Elementary, Middle, High school, College, workforce, marriage, children, more workforce, retirement, grandchildren, death.
This cycle looks familiar to the majority of first world dwellers. It may differ in places, some don’t go to college, some get married twice, etc.
I had never seriously considered the option of skipping or dropping out of college until a few weeks ago. Now, before you start mentally lecturing me on how many opportunities it will provide me with, and that it is a time of substantial growth, I am not dropping out. (Not yet anyway)
I had the chance to interview an entrepreneur for class last month (we’ll call him Bill), and several things he had to say were enlightening to me. Bill was a part of the corporate workforce for quite a while before he decided to jump out and start his own software company. When I asked him if there was anything he wished he had changed about his experience as an entrepreneur, his response shocked me. Bill said that he often wishes he had skipped college, and all of the years he wasted in the corporate world, to start his business venture sooner.
He was genuinely confused as to why someone would waste their time at a big company (or any company) if they aren’t happy. He said, “What is the difference between [working at a large corporation] and going to class everyday? If you aren’t satisfied, change something until you are. I did.”
I suppose this has something to do with my post a couple weeks ago. I am still learning to apply what I’ve learned in different areas of my life. I am realizing that I don’t have to follow the status quo of ‘the American life cycle’. There are no rules that say I must go to college, and wait to get married until after I graduate, and have a stable job that supports me and my husband and our children. None. No rules. I felt the ‘black and white’ of my previous life creeping back in this week as I caught myself thinking, “dropping out = bad, getting married very young = bad, graduating with a 4.0 = good, etc.”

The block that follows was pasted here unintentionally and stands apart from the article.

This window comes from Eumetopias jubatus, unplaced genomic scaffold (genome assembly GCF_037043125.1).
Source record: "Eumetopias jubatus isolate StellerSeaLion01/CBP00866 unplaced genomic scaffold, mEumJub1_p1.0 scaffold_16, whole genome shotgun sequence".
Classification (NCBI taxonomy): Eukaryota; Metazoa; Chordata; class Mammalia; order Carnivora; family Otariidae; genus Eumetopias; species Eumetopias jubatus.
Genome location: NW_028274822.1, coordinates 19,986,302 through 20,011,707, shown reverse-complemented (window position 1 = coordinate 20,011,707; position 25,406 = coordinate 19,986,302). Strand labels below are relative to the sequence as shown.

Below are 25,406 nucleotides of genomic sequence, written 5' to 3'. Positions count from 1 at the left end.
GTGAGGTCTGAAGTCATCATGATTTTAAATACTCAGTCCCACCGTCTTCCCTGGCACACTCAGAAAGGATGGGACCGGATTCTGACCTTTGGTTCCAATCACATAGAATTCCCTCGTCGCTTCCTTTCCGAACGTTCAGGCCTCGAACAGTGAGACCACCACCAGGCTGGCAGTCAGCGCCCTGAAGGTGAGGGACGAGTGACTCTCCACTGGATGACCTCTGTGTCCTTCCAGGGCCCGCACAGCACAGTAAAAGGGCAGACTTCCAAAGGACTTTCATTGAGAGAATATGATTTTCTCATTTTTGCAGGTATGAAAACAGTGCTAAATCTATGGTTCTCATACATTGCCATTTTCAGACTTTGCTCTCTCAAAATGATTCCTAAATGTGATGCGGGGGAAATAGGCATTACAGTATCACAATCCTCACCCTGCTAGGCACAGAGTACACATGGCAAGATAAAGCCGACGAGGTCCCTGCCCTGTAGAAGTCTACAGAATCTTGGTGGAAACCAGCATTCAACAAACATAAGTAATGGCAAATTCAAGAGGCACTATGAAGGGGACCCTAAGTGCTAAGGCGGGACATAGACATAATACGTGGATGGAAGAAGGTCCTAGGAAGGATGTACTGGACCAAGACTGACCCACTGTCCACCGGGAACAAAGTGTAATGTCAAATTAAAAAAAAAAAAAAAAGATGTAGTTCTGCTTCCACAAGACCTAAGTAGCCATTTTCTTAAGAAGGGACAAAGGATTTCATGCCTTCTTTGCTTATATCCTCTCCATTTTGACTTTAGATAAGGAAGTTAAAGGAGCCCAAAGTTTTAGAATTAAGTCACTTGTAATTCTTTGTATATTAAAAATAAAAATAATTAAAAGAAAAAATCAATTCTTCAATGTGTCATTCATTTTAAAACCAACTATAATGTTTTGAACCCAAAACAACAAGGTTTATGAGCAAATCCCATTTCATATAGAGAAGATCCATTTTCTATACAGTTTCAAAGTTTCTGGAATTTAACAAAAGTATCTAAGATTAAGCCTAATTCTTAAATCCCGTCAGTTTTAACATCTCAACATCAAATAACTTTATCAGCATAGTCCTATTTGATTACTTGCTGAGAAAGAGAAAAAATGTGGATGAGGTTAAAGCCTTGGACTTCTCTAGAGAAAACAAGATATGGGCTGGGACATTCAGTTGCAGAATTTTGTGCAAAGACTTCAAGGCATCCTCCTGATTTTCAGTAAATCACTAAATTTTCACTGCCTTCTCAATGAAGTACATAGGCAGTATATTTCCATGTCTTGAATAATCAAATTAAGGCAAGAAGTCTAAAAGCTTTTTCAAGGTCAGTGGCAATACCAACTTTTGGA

Whatever the case, shit happens. And whether I do good things, or bad things, or things that fall somewhere in the gray area, it doesn’t matter. I’m still shaky on my faith, but I believe that Jesus died for all my sins. All of them. Past, present, and future. In His eyes, I am perfect. Nothing I can do will make Him love me less. And nothing I do will make Him love me more. I cannot earn Him. I have Him. So now what? I’ll tell you what: LIVE. Not how you are told to live, but how you were made to live.
Maybe I want to drop out right now. Maybe I want to plan a wedding and get married so I don’t have to wait 6 days between each visit with my boyfriend whom I am madly in love with. Maybe I don’t want a stable job. Maybe I don’t want to work 9-5, M-F. Maybe I want adventure. Maybe I don’t care if I don’t know where my next meal will come from! Maybe (hopefully not) I will marry young and it will be a disaster! (I have always been taught divorce = bad) Who knows?
This is radical, I know. And I also know that if everyone decided to do this, it would likely result in disaster. However, implementing some of the principles here can make a world of difference.
Now, an amazing way to end this post would be to announce I am quitting school and running off with my boyfriend. News flash: if that was your hope, you are about to be disappointed.
Quitting college is an option, getting married within the next two years is also an option, but if I did those things now, it would be for no reason other than to make a point. I’m not going to do things BECAUSE they are radical, but I want to do more things DESPITE the fact that they are radical.
I want to focus on taking my life back and no longer letting the ‘christian’ or ‘american’ or ’20-something’ status quo make my choices for me. Be yourself to the extreme.
Because again, the world is not black and white, it is saturated with color. It is beautiful.
Peace and love, Leah